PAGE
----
Go OutsideWill the "real" American please stand up?

Will the “real” American please stand up?

Meb Keflezighi won the New York City Marathon last November. During the race, instead of the usual sponsor splashed across his chest, Meb was wearing a singlet showing the country he is a citizen of: the United States of America. As the first American to win the race, male or female, since 1982, it was a proud moment for U.S. running, and it seemed almost surreal that Meb chose to wear his Team USA shirt for this—his first victory ever in a major marathon.

However, the immediate discussion popping up in newspapers and around the Internet was that Meb, born in Eritrea and having become an American citizen in 1998, was not a “real” American. Also, this was in no way good for U.S. running for that same reason—he was not American. Arguments of this nature are incorrect simply because they mix the issues. (Interesting side note: the last American to win prior to Meb was Cuban-born Alberto Salazar.)

This past weekend at the Miami Marathon I spent time with two American runners. However, I was the only one born in the United States. Our discussion went to Meb and his victory. We were almost in complete agreement about most of the underlying issues.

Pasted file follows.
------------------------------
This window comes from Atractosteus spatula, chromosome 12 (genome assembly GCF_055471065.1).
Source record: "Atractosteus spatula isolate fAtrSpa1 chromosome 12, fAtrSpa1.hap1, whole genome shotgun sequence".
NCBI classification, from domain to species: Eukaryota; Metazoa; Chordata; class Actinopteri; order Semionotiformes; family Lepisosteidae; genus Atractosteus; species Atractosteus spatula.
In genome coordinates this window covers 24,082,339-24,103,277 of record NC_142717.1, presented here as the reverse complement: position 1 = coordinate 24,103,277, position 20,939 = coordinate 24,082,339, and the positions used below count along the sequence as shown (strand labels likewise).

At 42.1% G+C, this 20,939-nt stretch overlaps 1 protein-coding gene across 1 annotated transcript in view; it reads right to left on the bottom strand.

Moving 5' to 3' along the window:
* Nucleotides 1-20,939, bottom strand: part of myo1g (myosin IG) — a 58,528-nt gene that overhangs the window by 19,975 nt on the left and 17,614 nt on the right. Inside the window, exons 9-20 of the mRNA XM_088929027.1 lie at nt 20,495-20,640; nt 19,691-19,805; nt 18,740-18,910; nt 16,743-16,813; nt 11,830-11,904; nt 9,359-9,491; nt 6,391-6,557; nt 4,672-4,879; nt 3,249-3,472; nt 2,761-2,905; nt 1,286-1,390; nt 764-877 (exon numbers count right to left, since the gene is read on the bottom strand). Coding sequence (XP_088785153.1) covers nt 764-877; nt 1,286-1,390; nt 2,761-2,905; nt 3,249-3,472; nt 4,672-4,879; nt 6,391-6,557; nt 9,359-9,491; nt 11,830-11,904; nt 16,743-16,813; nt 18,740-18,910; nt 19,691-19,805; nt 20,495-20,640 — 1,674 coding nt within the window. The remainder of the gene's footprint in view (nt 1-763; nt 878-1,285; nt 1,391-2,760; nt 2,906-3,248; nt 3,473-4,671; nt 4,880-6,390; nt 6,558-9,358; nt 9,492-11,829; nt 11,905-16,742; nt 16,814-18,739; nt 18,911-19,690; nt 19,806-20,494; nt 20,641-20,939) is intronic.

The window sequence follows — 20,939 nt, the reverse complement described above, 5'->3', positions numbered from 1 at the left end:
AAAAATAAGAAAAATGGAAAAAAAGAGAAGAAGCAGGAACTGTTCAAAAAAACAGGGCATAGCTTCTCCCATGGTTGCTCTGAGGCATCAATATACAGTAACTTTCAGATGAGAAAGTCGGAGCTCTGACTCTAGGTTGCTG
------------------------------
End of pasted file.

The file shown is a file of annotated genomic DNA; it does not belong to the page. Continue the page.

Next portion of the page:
-American long distance running had been in a swoon for a very long time but seems to be rebounding.

-People want American distance running to get better.

-Whether they would admit it or not, some were hoping that “American distance running” would have far paler skin than Meb.

Without delving too deep into the underlying racial issues here, it was clear to see that part of the problem was not only that Meb was not born in the U.S., but his victory did not exactly signal the beginning of the return to American-born preeminence in distance running. This was where the confusion in the question lies.

First and foremost, Meb is 100-percent American. Any argument otherwise is ignorant of U.S. law. He is a citizen of the United States, and unlike many of those who just happened to be born in the confines of this country, he actually had to take a test to show his knowledge of American history. There is nothing further to discuss with regards to Meb’s citizenship.

However, the question about the dominance of African-born distance running remains. Whether it is genetics, the nature of the lives of those runners (high altitude training, lack of modern conveniences which make running a way out, etc.) or anything else which seems to make those of the Rift Valley this decade’s better runners remains to be seen.

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